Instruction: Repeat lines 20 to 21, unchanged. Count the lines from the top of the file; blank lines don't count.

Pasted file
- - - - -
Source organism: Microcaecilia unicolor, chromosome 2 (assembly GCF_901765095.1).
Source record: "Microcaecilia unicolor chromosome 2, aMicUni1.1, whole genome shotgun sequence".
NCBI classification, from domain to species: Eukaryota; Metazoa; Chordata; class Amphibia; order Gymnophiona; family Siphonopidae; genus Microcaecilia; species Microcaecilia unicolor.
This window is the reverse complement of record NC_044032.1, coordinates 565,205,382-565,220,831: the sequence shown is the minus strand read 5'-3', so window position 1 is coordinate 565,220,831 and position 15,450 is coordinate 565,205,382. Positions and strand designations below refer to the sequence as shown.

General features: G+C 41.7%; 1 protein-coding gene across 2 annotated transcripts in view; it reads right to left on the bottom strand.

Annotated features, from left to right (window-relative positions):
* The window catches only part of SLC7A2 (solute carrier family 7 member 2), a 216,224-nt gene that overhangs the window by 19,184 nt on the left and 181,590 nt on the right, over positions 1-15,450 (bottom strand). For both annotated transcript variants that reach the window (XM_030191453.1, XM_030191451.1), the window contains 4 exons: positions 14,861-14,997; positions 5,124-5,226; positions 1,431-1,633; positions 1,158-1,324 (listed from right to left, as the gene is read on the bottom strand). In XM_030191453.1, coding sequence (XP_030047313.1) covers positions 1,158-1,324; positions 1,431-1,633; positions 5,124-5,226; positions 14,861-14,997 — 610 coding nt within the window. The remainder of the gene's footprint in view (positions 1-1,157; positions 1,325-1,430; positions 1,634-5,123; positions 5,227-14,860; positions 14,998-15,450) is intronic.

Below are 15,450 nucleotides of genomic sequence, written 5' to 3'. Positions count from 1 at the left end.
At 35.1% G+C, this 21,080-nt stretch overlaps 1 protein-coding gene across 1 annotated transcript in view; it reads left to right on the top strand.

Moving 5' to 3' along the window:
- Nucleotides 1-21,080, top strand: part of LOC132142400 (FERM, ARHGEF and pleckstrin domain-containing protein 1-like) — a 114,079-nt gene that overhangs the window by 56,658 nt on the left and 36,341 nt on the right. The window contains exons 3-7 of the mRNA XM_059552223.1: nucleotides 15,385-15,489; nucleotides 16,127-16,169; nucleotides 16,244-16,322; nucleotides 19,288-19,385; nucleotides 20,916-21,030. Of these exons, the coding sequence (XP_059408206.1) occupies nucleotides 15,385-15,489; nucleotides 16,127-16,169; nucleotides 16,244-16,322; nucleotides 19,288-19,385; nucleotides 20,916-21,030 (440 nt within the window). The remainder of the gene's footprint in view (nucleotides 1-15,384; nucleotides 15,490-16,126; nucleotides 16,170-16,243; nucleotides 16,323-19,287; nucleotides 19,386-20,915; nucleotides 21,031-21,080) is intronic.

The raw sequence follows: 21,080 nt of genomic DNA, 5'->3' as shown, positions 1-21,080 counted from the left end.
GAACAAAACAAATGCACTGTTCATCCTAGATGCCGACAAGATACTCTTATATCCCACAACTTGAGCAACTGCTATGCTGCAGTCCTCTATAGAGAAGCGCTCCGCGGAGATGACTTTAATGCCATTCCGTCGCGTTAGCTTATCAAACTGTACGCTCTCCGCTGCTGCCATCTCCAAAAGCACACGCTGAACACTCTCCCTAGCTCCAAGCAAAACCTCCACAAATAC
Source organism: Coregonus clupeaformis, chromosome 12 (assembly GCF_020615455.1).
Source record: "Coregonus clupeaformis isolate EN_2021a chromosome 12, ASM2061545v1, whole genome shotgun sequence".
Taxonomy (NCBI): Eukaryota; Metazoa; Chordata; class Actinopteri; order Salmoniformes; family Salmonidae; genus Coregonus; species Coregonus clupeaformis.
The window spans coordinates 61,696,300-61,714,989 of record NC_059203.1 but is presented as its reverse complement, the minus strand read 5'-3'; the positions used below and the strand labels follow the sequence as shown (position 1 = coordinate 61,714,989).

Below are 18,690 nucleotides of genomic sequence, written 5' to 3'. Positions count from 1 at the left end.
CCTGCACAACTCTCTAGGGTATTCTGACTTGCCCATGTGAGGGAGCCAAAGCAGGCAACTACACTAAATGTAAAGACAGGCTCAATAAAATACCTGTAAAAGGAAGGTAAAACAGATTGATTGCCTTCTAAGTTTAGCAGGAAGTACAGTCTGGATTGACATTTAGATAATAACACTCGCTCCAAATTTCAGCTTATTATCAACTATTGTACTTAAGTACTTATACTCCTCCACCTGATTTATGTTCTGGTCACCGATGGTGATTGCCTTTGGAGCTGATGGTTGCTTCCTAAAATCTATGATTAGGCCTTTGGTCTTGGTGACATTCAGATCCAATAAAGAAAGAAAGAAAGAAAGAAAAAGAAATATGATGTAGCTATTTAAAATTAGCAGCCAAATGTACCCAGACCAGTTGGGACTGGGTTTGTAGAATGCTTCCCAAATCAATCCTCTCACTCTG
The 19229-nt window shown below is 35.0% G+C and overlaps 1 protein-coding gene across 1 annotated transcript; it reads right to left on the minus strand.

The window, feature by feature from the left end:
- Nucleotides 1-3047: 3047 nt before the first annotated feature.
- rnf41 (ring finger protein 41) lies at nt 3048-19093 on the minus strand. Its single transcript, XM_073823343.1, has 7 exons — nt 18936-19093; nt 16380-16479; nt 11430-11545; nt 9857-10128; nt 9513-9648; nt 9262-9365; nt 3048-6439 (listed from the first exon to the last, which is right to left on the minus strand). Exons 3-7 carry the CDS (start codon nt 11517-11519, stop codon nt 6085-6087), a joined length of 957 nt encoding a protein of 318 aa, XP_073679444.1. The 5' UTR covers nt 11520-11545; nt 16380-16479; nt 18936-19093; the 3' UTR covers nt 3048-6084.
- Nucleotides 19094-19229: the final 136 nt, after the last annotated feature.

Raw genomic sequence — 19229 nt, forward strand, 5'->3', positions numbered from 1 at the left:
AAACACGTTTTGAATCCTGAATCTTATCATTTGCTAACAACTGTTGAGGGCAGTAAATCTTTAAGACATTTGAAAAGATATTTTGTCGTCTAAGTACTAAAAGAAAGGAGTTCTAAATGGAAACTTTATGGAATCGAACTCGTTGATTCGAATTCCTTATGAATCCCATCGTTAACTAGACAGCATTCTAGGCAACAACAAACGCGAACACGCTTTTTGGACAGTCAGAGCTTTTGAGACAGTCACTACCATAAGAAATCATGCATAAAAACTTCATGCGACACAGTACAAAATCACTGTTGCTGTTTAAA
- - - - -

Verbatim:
The 19229-nt window shown below is 35.0% G+C and overlaps 1 protein-coding gene across 1 annotated transcript; it reads right to left on the minus strand.

The window, feature by feature from the left end: